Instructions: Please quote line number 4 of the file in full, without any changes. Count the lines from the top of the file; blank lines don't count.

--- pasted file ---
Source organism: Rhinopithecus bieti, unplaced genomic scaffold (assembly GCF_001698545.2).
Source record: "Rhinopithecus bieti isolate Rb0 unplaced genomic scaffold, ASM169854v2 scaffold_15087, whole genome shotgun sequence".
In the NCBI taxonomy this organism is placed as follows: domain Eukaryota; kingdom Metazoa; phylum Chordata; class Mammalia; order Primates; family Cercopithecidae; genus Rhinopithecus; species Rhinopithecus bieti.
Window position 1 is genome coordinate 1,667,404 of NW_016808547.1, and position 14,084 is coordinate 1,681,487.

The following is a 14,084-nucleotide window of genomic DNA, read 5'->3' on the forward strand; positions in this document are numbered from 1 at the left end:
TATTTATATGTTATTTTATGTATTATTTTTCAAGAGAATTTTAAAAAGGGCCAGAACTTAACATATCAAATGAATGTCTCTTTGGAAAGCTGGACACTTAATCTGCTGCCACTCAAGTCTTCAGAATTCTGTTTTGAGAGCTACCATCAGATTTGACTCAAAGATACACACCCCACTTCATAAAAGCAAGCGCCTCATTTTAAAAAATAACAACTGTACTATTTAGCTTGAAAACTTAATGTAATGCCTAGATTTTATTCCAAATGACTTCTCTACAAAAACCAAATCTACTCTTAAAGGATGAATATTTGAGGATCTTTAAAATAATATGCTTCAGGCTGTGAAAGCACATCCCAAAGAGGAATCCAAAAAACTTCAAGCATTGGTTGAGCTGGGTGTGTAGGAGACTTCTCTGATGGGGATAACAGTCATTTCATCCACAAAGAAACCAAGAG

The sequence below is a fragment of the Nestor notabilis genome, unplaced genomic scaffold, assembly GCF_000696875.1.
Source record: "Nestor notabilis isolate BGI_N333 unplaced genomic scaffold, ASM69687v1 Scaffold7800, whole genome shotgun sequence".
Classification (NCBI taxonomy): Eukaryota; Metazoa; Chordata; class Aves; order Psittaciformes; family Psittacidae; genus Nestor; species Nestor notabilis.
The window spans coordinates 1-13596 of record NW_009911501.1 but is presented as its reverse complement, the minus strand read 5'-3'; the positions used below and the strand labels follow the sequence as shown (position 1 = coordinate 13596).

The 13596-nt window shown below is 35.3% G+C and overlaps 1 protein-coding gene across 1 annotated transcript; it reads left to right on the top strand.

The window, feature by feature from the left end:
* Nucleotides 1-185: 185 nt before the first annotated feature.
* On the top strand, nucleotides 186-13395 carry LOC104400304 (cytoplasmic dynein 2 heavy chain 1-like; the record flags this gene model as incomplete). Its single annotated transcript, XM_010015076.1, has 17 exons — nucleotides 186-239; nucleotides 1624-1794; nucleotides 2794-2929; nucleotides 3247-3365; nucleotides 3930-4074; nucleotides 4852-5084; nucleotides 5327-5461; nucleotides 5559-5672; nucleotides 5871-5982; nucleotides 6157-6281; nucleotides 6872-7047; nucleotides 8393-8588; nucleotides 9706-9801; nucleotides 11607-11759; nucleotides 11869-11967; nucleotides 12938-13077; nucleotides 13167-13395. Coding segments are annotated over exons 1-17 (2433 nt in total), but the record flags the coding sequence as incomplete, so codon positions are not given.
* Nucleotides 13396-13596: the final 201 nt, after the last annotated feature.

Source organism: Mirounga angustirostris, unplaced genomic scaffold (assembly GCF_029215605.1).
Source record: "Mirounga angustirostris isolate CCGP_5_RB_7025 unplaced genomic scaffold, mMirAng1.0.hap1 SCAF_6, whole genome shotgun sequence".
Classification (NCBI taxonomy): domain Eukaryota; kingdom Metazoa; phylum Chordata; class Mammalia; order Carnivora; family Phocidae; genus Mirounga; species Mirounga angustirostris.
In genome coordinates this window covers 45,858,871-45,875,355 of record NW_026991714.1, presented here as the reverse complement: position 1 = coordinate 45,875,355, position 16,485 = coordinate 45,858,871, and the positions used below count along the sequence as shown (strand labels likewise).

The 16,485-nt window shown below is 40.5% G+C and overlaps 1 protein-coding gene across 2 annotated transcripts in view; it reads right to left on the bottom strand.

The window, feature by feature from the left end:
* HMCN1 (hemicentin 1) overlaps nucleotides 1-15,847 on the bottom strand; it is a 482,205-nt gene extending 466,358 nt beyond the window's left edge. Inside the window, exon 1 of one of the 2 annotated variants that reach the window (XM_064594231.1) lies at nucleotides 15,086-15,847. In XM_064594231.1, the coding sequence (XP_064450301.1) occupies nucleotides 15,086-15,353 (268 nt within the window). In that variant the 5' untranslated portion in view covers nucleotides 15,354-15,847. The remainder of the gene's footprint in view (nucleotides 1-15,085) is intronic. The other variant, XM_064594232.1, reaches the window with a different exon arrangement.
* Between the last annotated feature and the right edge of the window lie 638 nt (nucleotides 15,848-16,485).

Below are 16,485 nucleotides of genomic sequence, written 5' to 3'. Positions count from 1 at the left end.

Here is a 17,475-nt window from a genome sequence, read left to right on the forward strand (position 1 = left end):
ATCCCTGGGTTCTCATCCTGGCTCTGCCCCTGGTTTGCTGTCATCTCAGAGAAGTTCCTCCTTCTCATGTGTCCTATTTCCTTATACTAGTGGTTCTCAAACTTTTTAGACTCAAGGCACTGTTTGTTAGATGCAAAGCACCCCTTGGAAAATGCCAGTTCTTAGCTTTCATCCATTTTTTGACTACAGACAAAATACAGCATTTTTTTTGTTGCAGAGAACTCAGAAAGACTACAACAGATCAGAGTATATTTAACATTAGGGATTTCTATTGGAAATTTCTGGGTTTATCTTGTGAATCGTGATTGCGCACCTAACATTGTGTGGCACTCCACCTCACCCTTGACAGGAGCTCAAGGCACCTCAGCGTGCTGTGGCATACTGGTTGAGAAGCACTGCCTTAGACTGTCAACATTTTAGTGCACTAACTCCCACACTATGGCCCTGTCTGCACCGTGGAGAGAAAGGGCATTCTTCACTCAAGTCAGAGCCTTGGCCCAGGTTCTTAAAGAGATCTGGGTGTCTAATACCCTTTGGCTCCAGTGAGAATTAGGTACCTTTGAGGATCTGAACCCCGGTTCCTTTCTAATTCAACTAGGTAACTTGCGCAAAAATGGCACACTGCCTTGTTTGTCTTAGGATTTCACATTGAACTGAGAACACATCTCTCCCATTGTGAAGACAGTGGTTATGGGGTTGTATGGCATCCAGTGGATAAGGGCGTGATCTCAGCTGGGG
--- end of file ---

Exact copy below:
Window position 1 is genome coordinate 1,667,404 of NW_016808547.1, and position 14,084 is coordinate 1,681,487.